We were lucky to sit down and chat with the naturally talented actress, Yolonda Ross. We had a lovely time drinking wine and discussing art, movies, tv, pop culture, girl power, Aldi, and summer camp, all the usual girl talk!
When we say Yolonda is naturally talented, we mean she’s naturally talented. Never acting as a child, Yolonda started acting in her adult years when she moved to NYC from Nebraska. We ask Yolonda about breaking into acting. About her latest show, “The Get Down,” a new Netflix series airing August 2016. And a gazillion other questions.
First, a couple of shots from our impromptu photoshoot!
Ok, it’s time for….
Question time – with Unlocking Connecticut!
UC – Where do find your creativity?
YR – Music. It’s music, and for me, as far as creating characters, they’ve all had music behind them. Maybe because I have a background in music, as far as singing and playing keyboard – I’ve always been music-based, even breaking down scripts. I know how my voice is and how things affect my body and emotions, so I use music to get to wherever I feel that character needs to go. Whether it’s a sound, or words, or the music itself, I use all that stuff to create.
UC – As well as acting, you write/direct, and produce. Which is your favorite?
YR – I can truthfully say that I can use both sides of my mind, the artistic and the problem-solving side. Making “Breaking Night”, stuff like how much money do we have to do this – I like those kinds of challenges, I like problem-solving. But, I would say acting is the first, but then, the second is the whole creating of it, because when you get to write and direct, you can then control the whole thing. Whereas as an actor, I can do what I think the character needs but might end up looking like something else because somebody else is directing it and editing it.
(“Breaking Night” is Yolonda’s directorial debut. She also wrote and acted in it. It’s the official music video for Manfred Mann’s “Blinded by the Light.” Enjoy!)
UC – Did you always want to be an actor?
YR – No. It was never my thought. I knew I wanted to do something…but I was in the fashion business, so I never thought I would be up in front of people acting. I was always fascinated with people, human behavior, how and why we do things, what makes us do things. I’ve always been interested in people. So acting and creating content uses all my abilities, everything that I’ve accumulated in life, whether it’s the fashion stuff, or the music, or the listening to people, or the writing…all those things I get to use to create content.
UC – When did you start acting?
YR – 1996, I had an episode of New York Undercover.
UC – So what, did you just decide to go along to a casting?
YR – Well, you know what happened was, I’m in New York, coming from Nebraska… and New York is always about making money. Whether you’re making money or not, you’re always thinking – how do I make money, how do I make more money to pay the rent? I had a friend who worked with me at the store, and she would do extra work on SNL…so one week she was sick, and I asked her if I could do it. They let me fill in. I started going weekly, making a couple of hundred dollars for a day’s work and getting to be on the show and getting to see whoever the musical guests are. I was hooked.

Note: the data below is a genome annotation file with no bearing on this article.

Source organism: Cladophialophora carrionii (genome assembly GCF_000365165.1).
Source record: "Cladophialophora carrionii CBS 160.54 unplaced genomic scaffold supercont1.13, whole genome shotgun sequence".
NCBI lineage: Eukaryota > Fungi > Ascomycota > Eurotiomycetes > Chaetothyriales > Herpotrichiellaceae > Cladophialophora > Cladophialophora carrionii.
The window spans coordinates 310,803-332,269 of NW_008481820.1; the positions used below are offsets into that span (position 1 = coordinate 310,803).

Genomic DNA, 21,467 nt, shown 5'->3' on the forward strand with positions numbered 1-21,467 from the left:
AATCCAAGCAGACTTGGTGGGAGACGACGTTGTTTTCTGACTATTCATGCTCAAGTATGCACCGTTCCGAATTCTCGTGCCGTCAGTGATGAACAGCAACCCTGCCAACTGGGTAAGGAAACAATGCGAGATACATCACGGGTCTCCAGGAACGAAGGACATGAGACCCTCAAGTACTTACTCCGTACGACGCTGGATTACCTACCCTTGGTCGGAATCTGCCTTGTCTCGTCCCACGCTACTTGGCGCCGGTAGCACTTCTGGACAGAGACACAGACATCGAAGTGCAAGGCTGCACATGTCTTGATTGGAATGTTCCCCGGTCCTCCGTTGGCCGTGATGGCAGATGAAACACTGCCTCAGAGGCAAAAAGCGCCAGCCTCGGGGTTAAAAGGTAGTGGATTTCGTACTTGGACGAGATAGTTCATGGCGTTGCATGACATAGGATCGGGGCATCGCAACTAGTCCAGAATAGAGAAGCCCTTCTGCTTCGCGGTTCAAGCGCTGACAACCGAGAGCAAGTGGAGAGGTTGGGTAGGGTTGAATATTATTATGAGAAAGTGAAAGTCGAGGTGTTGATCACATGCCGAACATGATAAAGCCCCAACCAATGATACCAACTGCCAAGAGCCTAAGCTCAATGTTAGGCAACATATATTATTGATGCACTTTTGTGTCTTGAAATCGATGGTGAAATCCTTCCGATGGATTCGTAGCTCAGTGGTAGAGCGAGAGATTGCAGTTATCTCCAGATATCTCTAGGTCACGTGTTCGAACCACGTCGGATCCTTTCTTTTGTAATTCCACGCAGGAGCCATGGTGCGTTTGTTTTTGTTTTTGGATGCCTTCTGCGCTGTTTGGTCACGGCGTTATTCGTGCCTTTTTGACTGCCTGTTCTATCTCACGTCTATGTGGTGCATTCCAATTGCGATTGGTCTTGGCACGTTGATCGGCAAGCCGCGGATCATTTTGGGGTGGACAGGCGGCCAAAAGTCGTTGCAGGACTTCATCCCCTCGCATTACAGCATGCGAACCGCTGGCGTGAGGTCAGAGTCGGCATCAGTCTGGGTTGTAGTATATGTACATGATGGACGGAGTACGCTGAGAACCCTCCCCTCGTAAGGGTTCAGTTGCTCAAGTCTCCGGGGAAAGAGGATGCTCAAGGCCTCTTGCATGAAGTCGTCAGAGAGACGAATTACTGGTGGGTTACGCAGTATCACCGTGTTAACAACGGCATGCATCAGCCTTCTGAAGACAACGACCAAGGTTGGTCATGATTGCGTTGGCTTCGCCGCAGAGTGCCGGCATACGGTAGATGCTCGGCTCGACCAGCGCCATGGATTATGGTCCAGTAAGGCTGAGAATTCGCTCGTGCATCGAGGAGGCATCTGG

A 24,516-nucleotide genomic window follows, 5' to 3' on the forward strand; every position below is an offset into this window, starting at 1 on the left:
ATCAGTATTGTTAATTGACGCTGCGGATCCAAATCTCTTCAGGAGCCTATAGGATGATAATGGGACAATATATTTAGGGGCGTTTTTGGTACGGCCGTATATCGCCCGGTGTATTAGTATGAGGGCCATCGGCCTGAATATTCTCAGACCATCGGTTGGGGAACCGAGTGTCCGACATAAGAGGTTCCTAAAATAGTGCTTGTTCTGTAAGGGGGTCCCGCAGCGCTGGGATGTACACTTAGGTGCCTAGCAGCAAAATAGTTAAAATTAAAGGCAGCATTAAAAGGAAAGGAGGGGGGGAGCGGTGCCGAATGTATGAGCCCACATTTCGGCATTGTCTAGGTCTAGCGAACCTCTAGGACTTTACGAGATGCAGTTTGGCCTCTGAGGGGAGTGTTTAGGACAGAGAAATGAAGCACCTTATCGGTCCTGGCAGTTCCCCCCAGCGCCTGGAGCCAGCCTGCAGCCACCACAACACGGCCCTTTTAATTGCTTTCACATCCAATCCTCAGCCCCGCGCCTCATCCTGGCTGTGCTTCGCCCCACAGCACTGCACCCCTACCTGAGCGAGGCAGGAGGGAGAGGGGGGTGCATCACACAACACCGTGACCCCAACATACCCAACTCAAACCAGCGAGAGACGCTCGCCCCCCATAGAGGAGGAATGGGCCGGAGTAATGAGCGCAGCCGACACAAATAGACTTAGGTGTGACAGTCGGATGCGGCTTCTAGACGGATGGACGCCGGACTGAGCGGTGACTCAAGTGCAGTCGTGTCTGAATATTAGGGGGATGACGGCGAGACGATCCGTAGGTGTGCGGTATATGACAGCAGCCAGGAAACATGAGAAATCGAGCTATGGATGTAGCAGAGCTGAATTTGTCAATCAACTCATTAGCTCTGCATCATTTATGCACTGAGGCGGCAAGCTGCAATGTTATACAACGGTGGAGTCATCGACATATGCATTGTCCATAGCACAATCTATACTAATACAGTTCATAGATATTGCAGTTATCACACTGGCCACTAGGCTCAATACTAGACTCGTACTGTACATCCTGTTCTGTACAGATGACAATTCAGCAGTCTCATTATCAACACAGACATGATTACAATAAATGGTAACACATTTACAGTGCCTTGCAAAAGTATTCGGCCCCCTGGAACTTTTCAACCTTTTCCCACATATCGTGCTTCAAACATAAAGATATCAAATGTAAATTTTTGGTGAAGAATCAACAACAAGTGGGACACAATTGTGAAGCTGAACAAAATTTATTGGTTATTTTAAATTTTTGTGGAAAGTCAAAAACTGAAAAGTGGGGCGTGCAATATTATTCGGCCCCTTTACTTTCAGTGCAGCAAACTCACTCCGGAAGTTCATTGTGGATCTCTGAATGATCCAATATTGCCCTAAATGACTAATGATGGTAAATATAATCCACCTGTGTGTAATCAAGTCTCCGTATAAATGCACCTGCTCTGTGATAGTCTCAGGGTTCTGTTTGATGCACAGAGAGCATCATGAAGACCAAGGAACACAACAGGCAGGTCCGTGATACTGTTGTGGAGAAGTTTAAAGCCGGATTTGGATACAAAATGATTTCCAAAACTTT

Then you need to get your union card, and once you have it, you can go to these open door castings where you get to meet agents, and so I got an agent. They liked me for whatever reason because I didn’t have anything…but one day they sent me out for the New York Undercover show and that’s when I realized music is how I do it – how I get into the mindset of the character – and I booked it!
…and then 4 years later, when I got my next job, yes, 4 years!! When I got the Stranger Inside, which was an HBO movie, that was it for me, I was acting.
UC – Tell us about your new show “The Get Down”
YR – The Get Down is Baz Luhrmann’s new show on Netflix. It comes out in August 2016, and you all need to watch it! It’s about New York in the late 70s. It’s about the beginning of hip hop, which I guess back then was called rap, so rap music, punk, disco, real things that were happening in New York at that time. Corruption, and everything else, the city was a mess.
UC – What’s your role?
YR – I’m Miss Green, and I am a teacher of high school. It’s about these kids who are in a rap group and it takes place in the Bronx. I’m a teacher there and I’m the teacher of the lyrist of the group. So I kind of help them, guide them, through staying in school, and the importance of being in school.
UC – So you’re a good influence on them?
YR – [Laughs] That would be me! I’m like Mr. Kotter.
UC – Did you have a Miss Green in your life?
YR – Yeah, but I also was a good kid. [Laughs]
UC – Tell us how you ended up with your part in the Whitney movie?
YR – Angela Basset had met me at a dinner. That movie was her directorial debut.
UC – Who would you love to act with?
YR – I did want to work with Phil Hoffman. I was cast on his show, so I was looking forward to that…I’d say, Tilda Swinton and Don Cheadle.
UC – What’s your favorite movie?
YR – So many…. Boogie Nights, Goodfellas, Gloria, The Killing of a Chinese Bookie, Sisters, and Dressed to Kill, anything Brian De Palma! Super Fly, Foxy Brown, Bonnie and Clyde. I love 70s movies.
Words: Beverley Canepari, photos by Lora Karam, except Whitney movie still (courtesy of Lifetime) and Yolonda at Spirit Awards.